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What’s New… (January 01, 2007)

January 1, 2007  By Pulp & Paper Canada



VANCOUVER, BC — As part of its holiday downtime, Canfor curtailed production at several of its BC-based wood product facilities, cutting 47 million board feet of lumber, six million square feet of plywood and 19 million square feet of oriented strand board from the market.


In addition to these curtailments, the company further announced plans to scale back at its Tackama plywood operation in Fort Nelson, BC, for an indefinite amount of time. As of January 2, 2007, the facility reduced its annual operating capacity by roughly 45 million square feet. Approximately 80 jobs were lost as a result.



VANCOUVER, BC — West Fraser has made a major purchase. For U.S. $325 million, the company bought 13 sawmills from International Paper, positioning the Vancouver-based company as the second largest lumber producer in North America.

The facilities, located in North and South Carolina, Georgia, Florida, Alabama, Arkansas and Texas, provide jobs for roughly 2,200 people and have a combined annual production capacity of approximately 1.8 billion board feet of lumber. West Fraser already owns two sawmills in the region.

“This is a long-term strategic move that strengthens our core lumber business, gives us significant new geographic, fibre and product diversification, and established West Fraser as a major presence in the U.S. South,” Hank Ketcham, president, chairman and CEO said of the purchase.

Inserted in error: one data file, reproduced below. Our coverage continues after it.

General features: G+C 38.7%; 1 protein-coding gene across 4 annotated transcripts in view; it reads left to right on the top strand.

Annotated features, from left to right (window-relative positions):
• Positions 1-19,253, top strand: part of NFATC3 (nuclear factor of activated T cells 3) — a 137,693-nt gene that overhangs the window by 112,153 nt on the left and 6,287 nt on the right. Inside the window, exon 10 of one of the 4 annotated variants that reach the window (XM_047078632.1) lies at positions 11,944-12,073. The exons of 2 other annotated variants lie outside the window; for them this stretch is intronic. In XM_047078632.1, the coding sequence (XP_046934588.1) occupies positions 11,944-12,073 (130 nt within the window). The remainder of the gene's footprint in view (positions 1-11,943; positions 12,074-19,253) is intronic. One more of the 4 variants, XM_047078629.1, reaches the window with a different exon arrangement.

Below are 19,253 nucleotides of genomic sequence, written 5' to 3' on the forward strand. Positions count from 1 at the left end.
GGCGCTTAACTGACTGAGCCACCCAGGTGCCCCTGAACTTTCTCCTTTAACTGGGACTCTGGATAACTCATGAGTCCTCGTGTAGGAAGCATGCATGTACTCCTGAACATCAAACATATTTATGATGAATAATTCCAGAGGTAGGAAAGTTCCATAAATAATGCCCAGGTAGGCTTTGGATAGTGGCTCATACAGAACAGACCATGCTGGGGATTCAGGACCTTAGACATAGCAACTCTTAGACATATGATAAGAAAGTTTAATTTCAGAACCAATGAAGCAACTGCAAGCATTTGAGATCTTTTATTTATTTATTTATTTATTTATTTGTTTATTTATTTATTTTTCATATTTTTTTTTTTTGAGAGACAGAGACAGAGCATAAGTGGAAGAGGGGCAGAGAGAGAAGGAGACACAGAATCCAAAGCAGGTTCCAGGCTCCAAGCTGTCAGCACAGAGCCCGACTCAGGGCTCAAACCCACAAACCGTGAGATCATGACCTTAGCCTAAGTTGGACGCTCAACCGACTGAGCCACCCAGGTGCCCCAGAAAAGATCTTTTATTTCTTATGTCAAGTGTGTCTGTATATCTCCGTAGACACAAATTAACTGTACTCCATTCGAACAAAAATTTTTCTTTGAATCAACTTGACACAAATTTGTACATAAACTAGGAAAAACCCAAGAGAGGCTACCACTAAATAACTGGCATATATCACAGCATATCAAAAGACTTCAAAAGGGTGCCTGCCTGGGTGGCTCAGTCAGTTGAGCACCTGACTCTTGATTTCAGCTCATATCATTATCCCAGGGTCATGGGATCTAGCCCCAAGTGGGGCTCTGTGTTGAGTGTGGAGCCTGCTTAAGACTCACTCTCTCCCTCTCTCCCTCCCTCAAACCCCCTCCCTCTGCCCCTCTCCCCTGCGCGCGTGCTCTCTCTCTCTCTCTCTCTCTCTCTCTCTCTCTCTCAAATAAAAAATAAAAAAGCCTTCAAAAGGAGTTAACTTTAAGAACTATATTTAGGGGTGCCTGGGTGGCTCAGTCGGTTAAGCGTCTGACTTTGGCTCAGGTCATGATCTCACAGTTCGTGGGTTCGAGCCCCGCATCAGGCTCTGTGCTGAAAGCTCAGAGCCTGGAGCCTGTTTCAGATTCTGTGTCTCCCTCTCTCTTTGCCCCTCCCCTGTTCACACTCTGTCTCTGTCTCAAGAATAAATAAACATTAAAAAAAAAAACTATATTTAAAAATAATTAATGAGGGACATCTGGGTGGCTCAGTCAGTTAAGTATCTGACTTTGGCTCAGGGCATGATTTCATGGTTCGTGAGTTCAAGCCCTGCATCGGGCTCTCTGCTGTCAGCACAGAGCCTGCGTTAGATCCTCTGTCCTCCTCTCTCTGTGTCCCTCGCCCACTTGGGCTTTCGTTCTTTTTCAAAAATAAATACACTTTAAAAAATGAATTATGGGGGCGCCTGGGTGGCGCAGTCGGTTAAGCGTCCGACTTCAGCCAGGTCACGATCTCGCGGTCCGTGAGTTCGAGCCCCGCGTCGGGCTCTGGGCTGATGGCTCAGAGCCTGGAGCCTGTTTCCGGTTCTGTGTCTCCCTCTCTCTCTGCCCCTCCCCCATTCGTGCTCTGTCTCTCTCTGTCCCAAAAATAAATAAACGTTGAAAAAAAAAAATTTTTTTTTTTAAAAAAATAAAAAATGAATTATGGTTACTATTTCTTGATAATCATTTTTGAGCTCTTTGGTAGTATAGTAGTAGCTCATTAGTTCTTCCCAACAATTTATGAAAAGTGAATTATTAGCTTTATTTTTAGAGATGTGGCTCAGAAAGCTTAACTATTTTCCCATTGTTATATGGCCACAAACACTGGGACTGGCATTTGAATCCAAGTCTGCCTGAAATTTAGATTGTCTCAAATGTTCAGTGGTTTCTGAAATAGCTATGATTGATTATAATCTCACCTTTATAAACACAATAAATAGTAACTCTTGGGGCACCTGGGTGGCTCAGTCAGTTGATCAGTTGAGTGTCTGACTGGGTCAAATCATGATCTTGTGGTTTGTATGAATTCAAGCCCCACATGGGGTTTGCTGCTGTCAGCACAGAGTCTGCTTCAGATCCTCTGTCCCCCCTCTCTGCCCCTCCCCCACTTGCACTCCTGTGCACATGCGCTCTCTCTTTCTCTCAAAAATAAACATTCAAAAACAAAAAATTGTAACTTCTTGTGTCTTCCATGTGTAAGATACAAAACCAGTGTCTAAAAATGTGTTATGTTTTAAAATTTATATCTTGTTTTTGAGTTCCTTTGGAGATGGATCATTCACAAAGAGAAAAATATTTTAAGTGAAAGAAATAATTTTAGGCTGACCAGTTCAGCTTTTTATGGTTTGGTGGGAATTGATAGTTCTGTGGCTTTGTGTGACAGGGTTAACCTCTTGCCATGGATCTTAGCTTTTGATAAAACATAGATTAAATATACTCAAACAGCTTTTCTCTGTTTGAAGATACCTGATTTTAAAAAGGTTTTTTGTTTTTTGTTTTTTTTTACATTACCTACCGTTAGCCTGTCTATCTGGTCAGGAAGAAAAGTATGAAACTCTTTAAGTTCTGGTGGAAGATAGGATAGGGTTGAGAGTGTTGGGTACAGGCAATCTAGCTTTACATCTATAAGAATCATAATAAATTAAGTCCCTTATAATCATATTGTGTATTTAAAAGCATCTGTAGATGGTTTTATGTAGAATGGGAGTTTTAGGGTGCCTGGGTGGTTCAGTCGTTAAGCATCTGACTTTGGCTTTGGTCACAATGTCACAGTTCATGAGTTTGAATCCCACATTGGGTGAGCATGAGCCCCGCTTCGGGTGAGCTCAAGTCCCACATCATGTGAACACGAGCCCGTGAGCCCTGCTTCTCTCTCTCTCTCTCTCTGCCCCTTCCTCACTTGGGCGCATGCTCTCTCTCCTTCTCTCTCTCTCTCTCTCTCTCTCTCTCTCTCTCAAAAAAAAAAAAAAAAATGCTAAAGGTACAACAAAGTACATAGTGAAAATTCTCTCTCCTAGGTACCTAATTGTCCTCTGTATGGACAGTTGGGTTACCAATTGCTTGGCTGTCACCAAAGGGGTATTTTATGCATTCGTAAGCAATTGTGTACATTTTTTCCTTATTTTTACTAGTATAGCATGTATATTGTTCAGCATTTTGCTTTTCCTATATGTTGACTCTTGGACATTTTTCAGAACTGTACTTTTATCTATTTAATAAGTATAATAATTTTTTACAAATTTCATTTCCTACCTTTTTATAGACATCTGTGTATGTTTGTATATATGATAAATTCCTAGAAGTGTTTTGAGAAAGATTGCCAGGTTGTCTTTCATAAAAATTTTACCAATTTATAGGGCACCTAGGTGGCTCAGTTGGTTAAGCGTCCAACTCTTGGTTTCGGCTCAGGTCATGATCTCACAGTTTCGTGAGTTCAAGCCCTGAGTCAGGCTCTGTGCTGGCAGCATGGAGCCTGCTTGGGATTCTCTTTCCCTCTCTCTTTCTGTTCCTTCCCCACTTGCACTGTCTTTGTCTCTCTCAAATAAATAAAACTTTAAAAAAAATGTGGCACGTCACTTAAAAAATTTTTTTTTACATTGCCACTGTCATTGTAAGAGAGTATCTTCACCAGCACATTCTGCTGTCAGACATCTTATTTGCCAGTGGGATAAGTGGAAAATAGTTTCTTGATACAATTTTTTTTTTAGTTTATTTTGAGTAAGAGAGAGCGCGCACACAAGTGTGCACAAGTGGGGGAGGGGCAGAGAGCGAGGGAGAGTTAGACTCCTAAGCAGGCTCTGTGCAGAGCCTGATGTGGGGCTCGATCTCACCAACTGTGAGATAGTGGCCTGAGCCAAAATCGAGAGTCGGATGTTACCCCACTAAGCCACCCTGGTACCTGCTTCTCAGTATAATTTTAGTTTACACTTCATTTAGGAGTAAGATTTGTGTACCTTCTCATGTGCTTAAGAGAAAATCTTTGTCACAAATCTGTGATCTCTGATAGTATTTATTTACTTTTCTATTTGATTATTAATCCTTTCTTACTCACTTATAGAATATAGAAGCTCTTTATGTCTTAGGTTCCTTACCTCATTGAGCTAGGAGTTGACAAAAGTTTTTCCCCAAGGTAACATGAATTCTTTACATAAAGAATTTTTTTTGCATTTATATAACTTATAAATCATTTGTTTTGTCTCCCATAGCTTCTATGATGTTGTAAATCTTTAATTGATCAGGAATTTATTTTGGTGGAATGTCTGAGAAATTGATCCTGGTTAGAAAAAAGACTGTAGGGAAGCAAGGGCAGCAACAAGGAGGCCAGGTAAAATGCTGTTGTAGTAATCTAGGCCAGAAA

According to a report by CBC, International Paper entered the deal as part of its plan to focus on uncoated papers and global industrial and consumer packaging, as well as its North American distribution division.



TEMISCAMING, QC — Tembec is permanently closing its Smooth Rock Falls market pulp mill. The facility had been indefinitely idled at the end of July, and now, after an analysis of the situation, the company decided that a future restarting of the mill is not feasible.

“The vintage and scale of this mill and its manufacturing costs relative to global competition, including the availability of affordable fibre, were all key factors in this decision,” said Yvon Pelletier, executive vice president and president of the company’s pulp group. “After thoroughly reviewing current and future economic conditions, we have made the difficult decision to permanently close the mill.”

The mill employed a total of 229 people. According to Pelletier, the company intends to provide both financial and services support to its workers.